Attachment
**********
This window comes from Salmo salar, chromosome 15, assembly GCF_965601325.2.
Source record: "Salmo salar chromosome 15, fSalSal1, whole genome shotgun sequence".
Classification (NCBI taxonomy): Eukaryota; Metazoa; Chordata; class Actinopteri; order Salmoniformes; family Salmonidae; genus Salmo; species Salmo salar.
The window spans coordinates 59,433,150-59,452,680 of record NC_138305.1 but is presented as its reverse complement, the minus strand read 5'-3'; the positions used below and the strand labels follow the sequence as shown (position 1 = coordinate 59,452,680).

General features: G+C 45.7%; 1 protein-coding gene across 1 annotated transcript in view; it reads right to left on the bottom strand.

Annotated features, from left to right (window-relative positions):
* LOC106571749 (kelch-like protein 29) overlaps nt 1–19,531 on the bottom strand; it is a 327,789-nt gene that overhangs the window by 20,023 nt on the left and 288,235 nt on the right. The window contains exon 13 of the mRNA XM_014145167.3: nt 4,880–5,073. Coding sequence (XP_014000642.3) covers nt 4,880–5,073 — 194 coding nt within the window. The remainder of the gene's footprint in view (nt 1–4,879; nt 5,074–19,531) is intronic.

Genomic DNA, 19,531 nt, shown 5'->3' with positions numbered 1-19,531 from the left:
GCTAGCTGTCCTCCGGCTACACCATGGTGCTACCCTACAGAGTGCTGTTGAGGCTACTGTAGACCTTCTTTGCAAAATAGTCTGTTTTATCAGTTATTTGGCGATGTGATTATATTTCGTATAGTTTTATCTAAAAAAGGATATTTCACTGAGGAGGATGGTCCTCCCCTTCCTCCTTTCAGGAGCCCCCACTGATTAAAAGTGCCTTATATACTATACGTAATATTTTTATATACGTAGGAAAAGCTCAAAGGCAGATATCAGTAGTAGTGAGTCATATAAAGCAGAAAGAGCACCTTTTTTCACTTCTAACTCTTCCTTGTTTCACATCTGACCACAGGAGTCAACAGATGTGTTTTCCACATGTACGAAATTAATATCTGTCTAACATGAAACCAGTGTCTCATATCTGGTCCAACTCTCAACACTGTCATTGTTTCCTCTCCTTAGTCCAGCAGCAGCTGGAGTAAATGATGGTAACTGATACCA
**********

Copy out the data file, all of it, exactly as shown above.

This window comes from Salmo salar, chromosome 15, assembly GCF_965601325.2.
Source record: "Salmo salar chromosome 15, fSalSal1, whole genome shotgun sequence".
Classification (NCBI taxonomy): Eukaryota; Metazoa; Chordata; class Actinopteri; order Salmoniformes; family Salmonidae; genus Salmo; species Salmo salar.
The window spans coordinates 59,433,150-59,452,680 of record NC_138305.1 but is presented as its reverse complement, the minus strand read 5'-3'; the positions used below and the strand labels follow the sequence as shown (position 1 = coordinate 59,452,680).

General features: G+C 45.7%; 1 protein-coding gene across 1 annotated transcript in view; it reads right to left on the bottom strand.

Annotated features, from left to right (window-relative positions):
* LOC106571749 (kelch-like protein 29) overlaps nt 1–19,531 on the bottom strand; it is a 327,789-nt gene that overhangs the window by 20,023 nt on the left and 288,235 nt on the right. The window contains exon 13 of the mRNA XM_014145167.3: nt 4,880–5,073. Coding sequence (XP_014000642.3) covers nt 4,880–5,073 — 194 coding nt within the window. The remainder of the gene's footprint in view (nt 1–4,879; nt 5,074–19,531) is intronic.

Genomic DNA, 19,531 nt, shown 5'->3' with positions numbered 1-19,531 from the left:
GCTAGCTGTCCTCCGGCTACACCATGGTGCTACCCTACAGAGTGCTGTTGAGGCTACTGTAGACCTTCTTTGCAAAATAGTCTGTTTTATCAGTTATTTGGCGATGTGATTATATTTCGTATAGTTTTATCTAAAAAAGGATATTTCACTGAGGAGGATGGTCCTCCCCTTCCTCCTTTCAGGAGCCCCCACTGATTAAAAGTGCCTTATATACTATACGTAATATTTTTATATACGTAGGAAAAGCTCAAAGGCAGATATCAGTAGTAGTGAGTCATATAAAGCAGAAAGAGCACCTTTTTTCACTTCTAACTCTTCCTTGTTTCACATCTGACCACAGGAGTCAACAGATGTGTTTTCCACATGTACGAAATTAATATCTGTCTAACATGAAACCAGTGTCTCATATCTGGTCCAACTCTCAACACTGTCATTGTTTCCTCTCCTTAGTCCAGCAGCAGCTGGAGTAAATGATGGTAACTGATACCA